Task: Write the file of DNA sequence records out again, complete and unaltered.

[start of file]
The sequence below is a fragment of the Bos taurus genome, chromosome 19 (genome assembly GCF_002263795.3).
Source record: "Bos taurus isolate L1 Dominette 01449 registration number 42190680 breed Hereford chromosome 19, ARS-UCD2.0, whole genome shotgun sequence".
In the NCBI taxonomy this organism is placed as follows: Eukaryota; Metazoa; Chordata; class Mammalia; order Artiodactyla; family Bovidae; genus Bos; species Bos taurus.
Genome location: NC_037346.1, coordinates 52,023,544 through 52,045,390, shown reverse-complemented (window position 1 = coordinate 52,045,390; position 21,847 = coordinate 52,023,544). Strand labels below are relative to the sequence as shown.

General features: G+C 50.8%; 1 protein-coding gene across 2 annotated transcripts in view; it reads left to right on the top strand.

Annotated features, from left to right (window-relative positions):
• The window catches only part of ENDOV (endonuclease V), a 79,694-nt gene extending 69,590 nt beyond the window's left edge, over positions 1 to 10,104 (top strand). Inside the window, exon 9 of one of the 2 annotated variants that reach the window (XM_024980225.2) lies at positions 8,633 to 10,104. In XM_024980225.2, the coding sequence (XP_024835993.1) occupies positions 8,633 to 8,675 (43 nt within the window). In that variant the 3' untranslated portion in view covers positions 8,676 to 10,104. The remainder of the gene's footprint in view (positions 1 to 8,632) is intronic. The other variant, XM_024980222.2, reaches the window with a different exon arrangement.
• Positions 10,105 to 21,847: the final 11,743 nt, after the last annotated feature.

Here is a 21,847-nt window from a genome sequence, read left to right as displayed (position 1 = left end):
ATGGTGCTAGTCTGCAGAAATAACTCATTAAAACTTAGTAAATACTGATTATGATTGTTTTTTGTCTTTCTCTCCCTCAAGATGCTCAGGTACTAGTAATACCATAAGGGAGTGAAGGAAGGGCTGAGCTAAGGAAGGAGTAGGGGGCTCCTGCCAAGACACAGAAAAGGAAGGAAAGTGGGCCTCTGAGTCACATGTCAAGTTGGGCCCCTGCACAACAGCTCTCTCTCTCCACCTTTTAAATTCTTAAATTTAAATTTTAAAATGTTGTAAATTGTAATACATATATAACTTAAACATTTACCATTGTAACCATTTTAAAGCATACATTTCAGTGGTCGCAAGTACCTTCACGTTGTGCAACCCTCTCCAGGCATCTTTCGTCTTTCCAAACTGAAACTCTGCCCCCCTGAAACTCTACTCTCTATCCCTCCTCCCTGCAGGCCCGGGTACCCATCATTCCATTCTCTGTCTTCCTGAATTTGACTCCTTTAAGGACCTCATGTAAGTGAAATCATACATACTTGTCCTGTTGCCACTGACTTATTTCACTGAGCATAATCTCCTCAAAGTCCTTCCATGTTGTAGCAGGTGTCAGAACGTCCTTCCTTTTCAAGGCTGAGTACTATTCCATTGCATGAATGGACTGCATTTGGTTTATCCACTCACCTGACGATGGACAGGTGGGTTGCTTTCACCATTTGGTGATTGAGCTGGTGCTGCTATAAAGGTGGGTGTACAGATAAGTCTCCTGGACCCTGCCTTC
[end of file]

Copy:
The sequence below is a fragment of the Bos taurus genome, chromosome 19 (genome assembly GCF_002263795.3).
Source record: "Bos taurus isolate L1 Dominette 01449 registration number 42190680 breed Hereford chromosome 19, ARS-UCD2.0, whole genome shotgun sequence".
In the NCBI taxonomy this organism is placed as follows: Eukaryota; Metazoa; Chordata; class Mammalia; order Artiodactyla; family Bovidae; genus Bos; species Bos taurus.
Genome location: NC_037346.1, coordinates 52,023,544 through 52,045,390, shown reverse-complemented (window position 1 = coordinate 52,045,390; position 21,847 = coordinate 52,023,544). Strand labels below are relative to the sequence as shown.

General features: G+C 50.8%; 1 protein-coding gene across 2 annotated transcripts in view; it reads left to right on the top strand.

Annotated features, from left to right (window-relative positions):
• The window catches only part of ENDOV (endonuclease V), a 79,694-nt gene extending 69,590 nt beyond the window's left edge, over positions 1 to 10,104 (top strand). Inside the window, exon 9 of one of the 2 annotated variants that reach the window (XM_024980225.2) lies at positions 8,633 to 10,104. In XM_024980225.2, the coding sequence (XP_024835993.1) occupies positions 8,633 to 8,675 (43 nt within the window). In that variant the 3' untranslated portion in view covers positions 8,676 to 10,104. The remainder of the gene's footprint in view (positions 1 to 8,632) is intronic. The other variant, XM_024980222.2, reaches the window with a different exon arrangement.
• Positions 10,105 to 21,847: the final 11,743 nt, after the last annotated feature.

Here is a 21,847-nt window from a genome sequence, read left to right as displayed (position 1 = left end):
ATGGTGCTAGTCTGCAGAAATAACTCATTAAAACTTAGTAAATACTGATTATGATTGTTTTTTGTCTTTCTCTCCCTCAAGATGCTCAGGTACTAGTAATACCATAAGGGAGTGAAGGAAGGGCTGAGCTAAGGAAGGAGTAGGGGGCTCCTGCCAAGACACAGAAAAGGAAGGAAAGTGGGCCTCTGAGTCACATGTCAAGTTGGGCCCCTGCACAACAGCTCTCTCTCTCCACCTTTTAAATTCTTAAATTTAAATTTTAAAATGTTGTAAATTGTAATACATATATAACTTAAACATTTACCATTGTAACCATTTTAAAGCATACATTTCAGTGGTCGCAAGTACCTTCACGTTGTGCAACCCTCTCCAGGCATCTTTCGTCTTTCCAAACTGAAACTCTGCCCCCCTGAAACTCTACTCTCTATCCCTCCTCCCTGCAGGCCCGGGTACCCATCATTCCATTCTCTGTCTTCCTGAATTTGACTCCTTTAAGGACCTCATGTAAGTGAAATCATACATACTTGTCCTGTTGCCACTGACTTATTTCACTGAGCATAATCTCCTCAAAGTCCTTCCATGTTGTAGCAGGTGTCAGAACGTCCTTCCTTTTCAAGGCTGAGTACTATTCCATTGCATGAATGGACTGCATTTGGTTTATCCACTCACCTGACGATGGACAGGTGGGTTGCTTTCACCATTTGGTGATTGAGCTGGTGCTGCTATAAAGGTGGGTGTACAGATAAGTCTCCTGGACCCTGCCTTC